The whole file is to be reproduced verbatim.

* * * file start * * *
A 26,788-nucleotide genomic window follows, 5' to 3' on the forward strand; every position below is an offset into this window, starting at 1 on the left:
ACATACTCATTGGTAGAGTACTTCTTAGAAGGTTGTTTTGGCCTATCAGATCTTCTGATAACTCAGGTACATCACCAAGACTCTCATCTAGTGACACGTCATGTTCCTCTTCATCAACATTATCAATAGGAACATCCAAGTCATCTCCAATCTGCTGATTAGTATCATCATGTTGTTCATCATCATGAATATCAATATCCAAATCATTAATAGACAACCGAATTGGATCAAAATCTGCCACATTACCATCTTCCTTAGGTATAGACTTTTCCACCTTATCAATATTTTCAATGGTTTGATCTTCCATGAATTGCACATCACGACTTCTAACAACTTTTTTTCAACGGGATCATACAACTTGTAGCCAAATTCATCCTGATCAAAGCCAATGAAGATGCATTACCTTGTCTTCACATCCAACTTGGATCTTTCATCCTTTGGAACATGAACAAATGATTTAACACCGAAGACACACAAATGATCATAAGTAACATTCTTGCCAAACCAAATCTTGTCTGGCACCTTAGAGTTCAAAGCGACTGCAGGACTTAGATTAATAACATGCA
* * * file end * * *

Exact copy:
A 26,788-nucleotide genomic window follows, 5' to 3' on the forward strand; every position below is an offset into this window, starting at 1 on the left:
ACATACTCATTGGTAGAGTACTTCTTAGAAGGTTGTTTTGGCCTATCAGATCTTCTGATAACTCAGGTACATCACCAAGACTCTCATCTAGTGACACGTCATGTTCCTCTTCATCAACATTATCAATAGGAACATCCAAGTCATCTCCAATCTGCTGATTAGTATCATCATGTTGTTCATCATCATGAATATCAATATCCAAATCATTAATAGACAACCGAATTGGATCAAAATCTGCCACATTACCATCTTCCTTAGGTATAGACTTTTCCACCTTATCAATATTTTCAATGGTTTGATCTTCCATGAATTGCACATCACGACTTCTAACAACTTTTTTTCAACGGGATCATACAACTTGTAGCCAAATTCATCCTGATCAAAGCCAATGAAGATGCATTACCTTGTCTTCACATCCAACTTGGATCTTTCATCCTTTGGAACATGAACAAATGATTTAACACCGAAGACACACAAATGATCATAAGTAACATTCTTGCCAAACCAAATCTTGTCTGGCACCTTAGAGTTCAAAGCGACTGCAGGACTTAGATTAATAACATGCA